What Happened the Last Time a California Governor Faced a Recall Election

Many voters across California will cast mail-in ballots this week as they decide whether to keep Governor Gavin Newsom in office or remove him through next week's gubernatorial recall election.

If Newsom is recalled, he will become the second governor in California as well as the third one in the U.S. to be removed from office before the official end of his term through a recall election.

The only California governor recalled thus far was Gray Davis, a Democrat who was first elected to lead the state in 1998. After winning re-election in 2002, Davis was recalled in the fall of 2003 and replaced by Republican Arnold Schwarzenegger.

Though the current recall effort's success in making it onto a ballot inspired many comparisons to be drawn between Newsom and Davis, Democratic strategist Garry South, who advised Davis during his 1998 and 2002 elections, told Newsweek earlier this year Newsom is facing a much different situation than Davis did.

In 2003, the newly re-elected Davis had three years remaining in his term at the time the recall election took place. In contrast, Newsom has one year left before voters will decide who they want to serve the next full term as California's governor. Newsom also won the 2018 gubernatorial election by a greater margin than Davis in his victorious bid for re-election in 2002.

Gray Davis, Arnold Schwarzenegger California recall
Democrat Gray Davis was the last governor to face a recall election in California in 2003. Following that special election, Davis was removed from office and replaced by Republican Arnold Schwarzenegger. Above, Davis (left) and Schwarzenegger (right) are seen after Gavin Newsom’s inauguration as California's 40th governor on January 7, 2019 in Sacramento, California. Stephen Lam/Getty Images

The people behind the Recall Gavin Newsom petition and the 46 candidates listed on the recall ballot have criticized Newsom for his handling of a bevy of issues ranging from homelessness and affordable housing to wildfires and drought. But Newsom is also facing problems connected with an issue universal to governors throughout the U.S.: the coronavirus pandemic.

In contrast, Davis struggled with a budget deficit totaling more than $30 billion by the time of his recall election after entering office with a budget surplus. The rolling blackouts the state faced during Davis' tenure and facing an opposing party in the White House at the time also hindered Davis during the last recall election, according to South.

Though Davis was first targeted by one recall effort shortly after taking office in 1999, it was the third recall petition aimed at removing him that made it onto a ballot. Filed in 2003, that third petition gained the minimum number of signatures needed to qualify for an election. An election date was later set for October 7, 2003.

While 46 candidates qualified for the ballot in this year's gubernatorial recall election, Davis faced a much larger group with 135 candidates appearing on the 2003 recall ballot. The 2003 recall candidates included career politicians and celebrities alike, with Davis' lieutenant governor Cruz Bustamante, a Democrat, running alongside candidates like Ariana Huffington and Gary Coleman.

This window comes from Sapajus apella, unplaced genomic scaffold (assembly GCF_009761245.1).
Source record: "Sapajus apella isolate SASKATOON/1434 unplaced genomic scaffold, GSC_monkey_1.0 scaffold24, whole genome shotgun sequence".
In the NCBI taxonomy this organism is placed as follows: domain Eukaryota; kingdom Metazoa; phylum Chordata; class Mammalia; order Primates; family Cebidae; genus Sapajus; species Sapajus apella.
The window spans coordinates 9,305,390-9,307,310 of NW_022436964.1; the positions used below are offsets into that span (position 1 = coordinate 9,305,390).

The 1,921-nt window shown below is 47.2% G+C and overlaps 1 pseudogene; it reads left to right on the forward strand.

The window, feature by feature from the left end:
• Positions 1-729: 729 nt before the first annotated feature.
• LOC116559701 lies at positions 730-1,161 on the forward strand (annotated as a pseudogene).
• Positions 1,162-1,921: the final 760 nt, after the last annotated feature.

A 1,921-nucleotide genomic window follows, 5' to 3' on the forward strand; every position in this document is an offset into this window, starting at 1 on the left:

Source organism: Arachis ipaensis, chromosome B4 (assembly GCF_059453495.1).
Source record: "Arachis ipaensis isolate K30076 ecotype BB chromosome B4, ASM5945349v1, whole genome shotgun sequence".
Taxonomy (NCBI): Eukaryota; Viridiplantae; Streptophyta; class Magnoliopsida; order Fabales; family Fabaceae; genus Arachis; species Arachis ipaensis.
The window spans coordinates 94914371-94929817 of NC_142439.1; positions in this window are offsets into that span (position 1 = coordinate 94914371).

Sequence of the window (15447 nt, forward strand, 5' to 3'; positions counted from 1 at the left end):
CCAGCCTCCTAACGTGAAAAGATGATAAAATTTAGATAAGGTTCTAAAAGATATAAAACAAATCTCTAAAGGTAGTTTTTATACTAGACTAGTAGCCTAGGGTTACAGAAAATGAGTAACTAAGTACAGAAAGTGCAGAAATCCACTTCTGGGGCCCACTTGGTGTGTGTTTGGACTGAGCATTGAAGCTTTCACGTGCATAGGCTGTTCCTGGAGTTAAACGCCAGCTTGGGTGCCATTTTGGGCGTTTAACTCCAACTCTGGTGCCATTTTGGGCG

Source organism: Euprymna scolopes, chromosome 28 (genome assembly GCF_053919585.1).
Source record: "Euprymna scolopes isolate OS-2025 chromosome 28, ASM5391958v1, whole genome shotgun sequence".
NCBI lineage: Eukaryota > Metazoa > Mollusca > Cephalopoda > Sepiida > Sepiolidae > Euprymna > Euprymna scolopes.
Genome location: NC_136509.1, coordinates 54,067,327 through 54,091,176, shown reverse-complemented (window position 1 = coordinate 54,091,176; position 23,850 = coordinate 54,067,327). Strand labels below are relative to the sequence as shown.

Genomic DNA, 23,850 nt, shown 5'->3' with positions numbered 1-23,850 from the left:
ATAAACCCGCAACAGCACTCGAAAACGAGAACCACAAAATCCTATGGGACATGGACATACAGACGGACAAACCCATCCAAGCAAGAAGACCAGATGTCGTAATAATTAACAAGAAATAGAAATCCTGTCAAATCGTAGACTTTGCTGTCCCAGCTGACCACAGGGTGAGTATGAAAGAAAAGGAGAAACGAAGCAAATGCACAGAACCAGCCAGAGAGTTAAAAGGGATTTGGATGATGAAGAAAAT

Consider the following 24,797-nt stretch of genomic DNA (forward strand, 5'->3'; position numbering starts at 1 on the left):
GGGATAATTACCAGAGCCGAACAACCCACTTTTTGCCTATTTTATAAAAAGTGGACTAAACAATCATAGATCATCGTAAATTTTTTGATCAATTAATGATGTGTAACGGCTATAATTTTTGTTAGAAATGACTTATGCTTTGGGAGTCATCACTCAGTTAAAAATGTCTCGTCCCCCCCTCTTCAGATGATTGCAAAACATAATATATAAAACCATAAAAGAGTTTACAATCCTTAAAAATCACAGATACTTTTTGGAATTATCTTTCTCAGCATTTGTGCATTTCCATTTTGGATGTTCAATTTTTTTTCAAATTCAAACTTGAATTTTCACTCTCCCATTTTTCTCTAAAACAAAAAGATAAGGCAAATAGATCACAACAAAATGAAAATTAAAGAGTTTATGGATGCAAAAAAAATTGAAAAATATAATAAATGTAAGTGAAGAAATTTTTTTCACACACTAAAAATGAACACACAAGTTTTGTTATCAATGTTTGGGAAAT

Even with 135 people running to replace Davis, Schwarzenegger ultimately received about 17 percent more votes than Bustamante, the runner-up. Schwarzenegger started campaigning after many other candidates and announced the official launch of his gubernatorial bid during an early August 2003 appearance on The Tonight Show With Jay Leno. Primarily known at that time as a movie star and retired bodybuilder, Schwarzenegger's announcement also came on the heels of the release of Terminator 3: Rise of the Machines.

On the day of 2003's special election, nearly 9 million voters cast their ballots, with about 55.4 percent voting in favor of removing Davis from office. Schwarzenegger received 48.6 percent of the votes cast among the replacement candidates, with Bustamante coming in second with 31.5 percent of the votes cast.

Schwarzenegger was sworn in as California's 38th governor on November 17, 2003, just over a month after the recall election took place. He completed Davis' term and ran for office again in 2006. Schwarzenegger left office in early 2011 after term limits prevented him from running for governor again in 2010.

In the time since the recall process became part of California's constitution in 1911, there have been 179 recall attempts aimed at elected state officials, 55 of which targeted a sitting governor. Only two of those 55 attempts have qualified for a ballot: the recalls targeting Davis and Newsom.

On September 14, California voters will again decide if they want to remove their sitting governor. If more than 50 percent of voters cast their ballots in favor of Newsom's removal, he will be replaced by whichever recall candidate receives the greatest number of votes.